Whatever happens in Brazil, Bosnia-Herzegovina have already achieved all their goals. Ravaged by a war that brought it to its knees, the poorest country in Europe can take great pride in just having gained a place on the biggest stage of all.
Four years ago, under the guidance of veteran Croat coach Miroslav Blazevic, Bosnia made it to the play-offs, but their dream of going to South Africa was ended by Cristiano Ronaldo and Portugal. Safet Susic took over just before the Euro 2012 qualification campaign and once again the side narrowly missed out.
They were 13 minutes away from Poland and Ukraine when Samir Nasri scored a controversial penalty that saved the hosts France and sent Bosnia into another play-off. Once again, they fell short against Portugal and an even-better Ronaldo.
This time round, however, the “Dragons” did not leave anything to chance and marched through their group, scoring 30 goals in 10 games, and clinched qualification with a 1-0 win in Lithuania, courtesy of Vedad Ibisevic’s close-range strike. They lost just once, a 1-0 reverse at home to Slovakia.
From the outset of the campaign, when hat-tricks from the twin strike-force of Ibisevic and Manchester City’s Edin Dzeko helped trounce Liechtenstein 8-1 away from home, Susic opted for extremely attacking – and very risky – tactics. When it all works, his side can look brilliant. The trouble is, things can just as easily fall apart.
A perfect example of this could be seen in the team’s first friendly of the year, when they lost 2-0 to Egypt in Innsbruck. Even allowing for the friendly status, the performance was terrible and confusing, and it was followed by heavy criticism from both journalists and fans. The team was booed from the pitch and, amid the chaos, the players publicly criticised the coach and his methods.
So it is vitally important that Bosnia go into their first major finals in the right frame of mind. Everything will be new to them, so the pre-tournament preparations – where they are staying, how the players will react to spending months together, and the collective discipline –could all affect the side’s chances.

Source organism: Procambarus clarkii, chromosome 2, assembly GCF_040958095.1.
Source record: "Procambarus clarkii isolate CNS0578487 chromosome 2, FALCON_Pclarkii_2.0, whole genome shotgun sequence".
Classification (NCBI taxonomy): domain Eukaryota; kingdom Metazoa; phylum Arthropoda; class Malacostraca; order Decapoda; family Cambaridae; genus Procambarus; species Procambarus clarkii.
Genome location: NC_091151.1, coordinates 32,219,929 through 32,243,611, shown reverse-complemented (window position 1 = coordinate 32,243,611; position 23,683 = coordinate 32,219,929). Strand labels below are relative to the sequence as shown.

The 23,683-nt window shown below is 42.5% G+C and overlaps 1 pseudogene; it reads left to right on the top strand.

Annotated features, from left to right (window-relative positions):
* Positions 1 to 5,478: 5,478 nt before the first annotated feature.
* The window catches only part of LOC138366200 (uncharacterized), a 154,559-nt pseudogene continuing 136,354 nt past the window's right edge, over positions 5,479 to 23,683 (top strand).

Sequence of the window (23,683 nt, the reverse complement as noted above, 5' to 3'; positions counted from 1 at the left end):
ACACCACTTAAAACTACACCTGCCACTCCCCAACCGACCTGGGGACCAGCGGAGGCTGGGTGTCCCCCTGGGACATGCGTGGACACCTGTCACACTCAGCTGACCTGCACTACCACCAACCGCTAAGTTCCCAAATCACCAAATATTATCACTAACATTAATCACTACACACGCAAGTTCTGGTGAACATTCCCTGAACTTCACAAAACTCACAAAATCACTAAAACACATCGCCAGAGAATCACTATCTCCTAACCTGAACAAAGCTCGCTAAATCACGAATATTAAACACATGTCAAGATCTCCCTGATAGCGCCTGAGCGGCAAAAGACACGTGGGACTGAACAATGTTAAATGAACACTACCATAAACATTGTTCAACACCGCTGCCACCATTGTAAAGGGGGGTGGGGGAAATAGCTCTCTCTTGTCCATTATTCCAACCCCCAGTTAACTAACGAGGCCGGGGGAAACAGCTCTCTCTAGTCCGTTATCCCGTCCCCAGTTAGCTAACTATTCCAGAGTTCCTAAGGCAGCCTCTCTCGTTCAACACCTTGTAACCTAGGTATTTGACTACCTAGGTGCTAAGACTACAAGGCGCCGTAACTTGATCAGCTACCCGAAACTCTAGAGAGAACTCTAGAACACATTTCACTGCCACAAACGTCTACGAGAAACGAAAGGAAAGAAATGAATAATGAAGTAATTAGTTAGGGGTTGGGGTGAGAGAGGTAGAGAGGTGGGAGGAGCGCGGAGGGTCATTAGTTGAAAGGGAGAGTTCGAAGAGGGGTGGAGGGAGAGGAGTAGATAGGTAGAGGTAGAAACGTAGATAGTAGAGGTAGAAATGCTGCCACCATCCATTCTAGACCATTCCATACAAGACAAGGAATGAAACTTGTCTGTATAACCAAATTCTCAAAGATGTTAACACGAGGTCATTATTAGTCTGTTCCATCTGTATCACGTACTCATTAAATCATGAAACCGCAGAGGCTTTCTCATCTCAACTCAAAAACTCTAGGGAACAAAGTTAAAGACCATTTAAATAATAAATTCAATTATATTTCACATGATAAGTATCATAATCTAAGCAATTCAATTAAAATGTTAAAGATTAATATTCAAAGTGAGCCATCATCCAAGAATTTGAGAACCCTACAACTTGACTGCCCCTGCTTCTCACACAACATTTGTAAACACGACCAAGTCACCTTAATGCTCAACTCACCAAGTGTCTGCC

If they can manage to neutralise all the negatives and just enjoy the fact that they have already overachieved, anything is possible.
Age 59 (13.04.55). Bosnia-Herzegovina coach since December 2009
How he got the job
Replaced Miroslav Blazevic when he left to join Chinese side Shanghai Shenhua.
Past successes as a coach
Past failures as a coach
Has never stayed more than two seasons as a coach of any club side.
Achievements as a player
Named Bosnia’s best-ever player in 2004. Won the French league in 1986, the French Cup in 1983 and was named the best foreign player in France for the 1982-83 season.
World cup experience
Was a member of the Yugoslavia squad in Spain 1982 and in Italy 1990, when they reached the quarter-finals. He scored one goal, against the UAE.
Relationship with the media
At first he was very friendly with all of the journalists and media, but after the criticism following the Egypt game, relations are now rather colder.
Relations with the public
Acclaimed as a hero after the team secured their World Cup spot but his support dwindled after some poor performances. Opinion is divided, with many disappointed over his team selection and tactics.
Style of management/coaching
Calm and rarely seen to react. Not pragmatic when it comes to tactics and stubbornly sticks to his plan A.
Notable backroom staff
Elvir Baljic, who was a Real Madrid record signing in 1998 when he moved from Fenerbahce, is his assistant. Also on the staff are Borce Sredojevic, who has worked with the last two national coaches, and Tomislav Piplica, who is a former goalkeeper.
After the World Cup
Coaches of Balkan sides can go from hero to zero in no time at all. If Susic makes the most of Brazil he could be offered a lucrative new contract.
Goalkeepers: Asmir Begovic (Stoke City), Asmir Avdukic (Borac Banja Luka), Jasmin Fejzic (VFR Aalen).
Defenders: Emir Spahic (Bayer Leverkusen), Toni Sunjic (Zorya Lugansk), Sead Kolasinac (Schalke), Ognjen Vranjes (Elazigspor), Ermin Bicakcic (Eintracht Braunschweig), Muhamed Besic (Ferencvaros), Mensur Mujdza (Freiburg).
Midfielders: Miralem Pjanic (Roma), Izet Hajrovic (Galatasaray), Haris Medunjanin (Gaziantepspor), Senad Lulic (Lazio), Anel Hadzic (Sturm), Tino Susic (Hajduk), Sejad Salihovic (Hoffenheim), Zvjezdan Misimovic (Guizhour Renhe), Senijad Ibricic (Erciyesspor), Avdija Vrsaljevic (Hajduk).
Strikers: Vedad Ibisevic (VfB Stuttgart), Edin Dzeko (Manchester City), Edin Visca (Istanbul BB).
Group F fixtures
Group F fixtures
Jun 15 v Argentina (Rio de Janeiro)
Jun 21 v Nigeria (Cuiaba)
Jun 25 v Iran (Salvador)